European Union member states granted protection to 295,800 asylum-seekers in 2019, the EU’s statistical office announced Monday.
According to the latest data released by Eurostat, the largest group of beneficiaries were Syrians with a 27% share of the total number of positive decisions. Seventy-one percent of the Syrians, 56,100 people, are hosted by Germany.
The second- and the third-biggest groups of successful asylum-seekers are from Afghanistan and Venezuela, representing 14% and 13% of the EU total, respectively.
Germany is providing protection to the highest percentage of Afghanis, 41% or 16,200 people, while nearly all the Venezuelans, 94% or 35,300 people, found new homes in Spain.
Venezuelan asylum-seekers had the greatest chance to have their applications approved, with as many as 96% of their claims getting accepted in the first decision.
The recognition rates for Syrians and Eritreans are 85% and 81%, respectively.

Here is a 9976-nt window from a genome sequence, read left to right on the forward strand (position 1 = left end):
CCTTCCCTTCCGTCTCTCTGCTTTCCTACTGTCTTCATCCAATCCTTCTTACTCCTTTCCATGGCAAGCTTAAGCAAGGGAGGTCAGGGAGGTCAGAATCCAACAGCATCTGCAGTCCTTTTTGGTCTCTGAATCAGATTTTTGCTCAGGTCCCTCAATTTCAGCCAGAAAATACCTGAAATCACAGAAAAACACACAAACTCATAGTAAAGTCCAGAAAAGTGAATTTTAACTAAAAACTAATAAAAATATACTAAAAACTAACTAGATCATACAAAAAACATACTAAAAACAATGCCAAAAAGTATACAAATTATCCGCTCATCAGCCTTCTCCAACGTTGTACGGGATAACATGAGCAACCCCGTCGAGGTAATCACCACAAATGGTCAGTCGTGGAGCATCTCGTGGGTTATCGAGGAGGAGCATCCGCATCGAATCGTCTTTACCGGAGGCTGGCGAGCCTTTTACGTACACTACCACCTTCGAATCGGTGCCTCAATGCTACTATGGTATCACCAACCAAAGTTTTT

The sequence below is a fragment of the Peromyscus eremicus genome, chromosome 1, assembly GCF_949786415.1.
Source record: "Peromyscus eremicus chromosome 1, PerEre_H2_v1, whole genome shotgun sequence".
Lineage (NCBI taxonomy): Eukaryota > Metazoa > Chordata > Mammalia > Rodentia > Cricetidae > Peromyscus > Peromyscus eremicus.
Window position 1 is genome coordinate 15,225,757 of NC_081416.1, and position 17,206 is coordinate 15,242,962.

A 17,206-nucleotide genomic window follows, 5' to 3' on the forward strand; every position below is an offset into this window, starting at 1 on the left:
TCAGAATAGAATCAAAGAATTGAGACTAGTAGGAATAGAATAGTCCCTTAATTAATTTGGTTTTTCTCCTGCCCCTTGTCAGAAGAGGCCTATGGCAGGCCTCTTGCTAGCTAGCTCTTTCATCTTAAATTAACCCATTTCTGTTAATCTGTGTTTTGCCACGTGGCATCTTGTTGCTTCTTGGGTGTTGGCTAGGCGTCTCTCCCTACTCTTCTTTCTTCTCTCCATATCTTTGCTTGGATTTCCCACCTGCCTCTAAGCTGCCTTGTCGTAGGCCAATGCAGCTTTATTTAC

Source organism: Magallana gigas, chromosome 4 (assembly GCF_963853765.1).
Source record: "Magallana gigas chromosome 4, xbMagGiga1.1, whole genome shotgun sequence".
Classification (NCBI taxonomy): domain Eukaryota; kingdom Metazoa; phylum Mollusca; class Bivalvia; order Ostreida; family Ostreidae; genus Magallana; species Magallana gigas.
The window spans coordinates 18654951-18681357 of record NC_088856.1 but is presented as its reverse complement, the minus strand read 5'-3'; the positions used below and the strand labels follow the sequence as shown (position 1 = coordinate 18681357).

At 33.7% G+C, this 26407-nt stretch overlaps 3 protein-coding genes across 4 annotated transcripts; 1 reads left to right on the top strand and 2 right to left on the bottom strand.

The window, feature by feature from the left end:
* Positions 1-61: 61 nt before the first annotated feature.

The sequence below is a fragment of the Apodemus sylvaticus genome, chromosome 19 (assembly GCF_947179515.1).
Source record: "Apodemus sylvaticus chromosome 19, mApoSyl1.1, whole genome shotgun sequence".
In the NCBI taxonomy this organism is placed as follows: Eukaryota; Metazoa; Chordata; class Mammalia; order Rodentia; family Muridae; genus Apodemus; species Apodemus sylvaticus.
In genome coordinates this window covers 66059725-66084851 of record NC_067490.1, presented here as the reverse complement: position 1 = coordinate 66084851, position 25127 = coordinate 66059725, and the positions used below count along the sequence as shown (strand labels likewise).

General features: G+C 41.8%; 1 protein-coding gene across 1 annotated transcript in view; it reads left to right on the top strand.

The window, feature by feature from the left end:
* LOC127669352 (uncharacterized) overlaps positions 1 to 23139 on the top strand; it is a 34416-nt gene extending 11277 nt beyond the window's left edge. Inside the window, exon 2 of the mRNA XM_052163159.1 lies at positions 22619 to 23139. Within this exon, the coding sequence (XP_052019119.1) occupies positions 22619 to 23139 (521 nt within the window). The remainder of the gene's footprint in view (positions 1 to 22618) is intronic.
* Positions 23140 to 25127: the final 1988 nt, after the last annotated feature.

Albanian and Georgian applicants had the lowest chance of gaining protection; 96% and 94% of their claims, respectively, were rejected at the first instance.
Over three-quarters of the nearly 300,000 successful applicants were granted international protection by the four biggest EU states.
Of all the positive decisions in the EU, 39% was registered in Germany, followed by France with 14%, Spain with 13%, and Italy with 10%.
Of the total number of EU beneficiaries, 3% were Turkish citizens, with a relatively high recognition rate of 52%.
Turkish asylum-seekers were the second-biggest group among successful applicants in the Netherlands and the third in Belgium, with 17% and 10%, respectively. In the Netherlands, 975 people were granted protection, while its southern neighbor accepted 695 people.
Most are assumed to belong to the Gülenist Terrorist Group (FETÖ), the faction behind the July 2016 defeated coup in Turkey, which killed 251 people and injured nearly 2,200.
Turkish politicians have long criticized European countries for becoming a safe haven for FETÖ members, and demand the return of key FETÖ suspects and coup plotters to Turkey for a fair and transparent trial at home.
Ankara accuses FETÖ of being behind a long-running campaign to overthrow the state through infiltration into Turkish institutions, particularly the military, police and judiciary.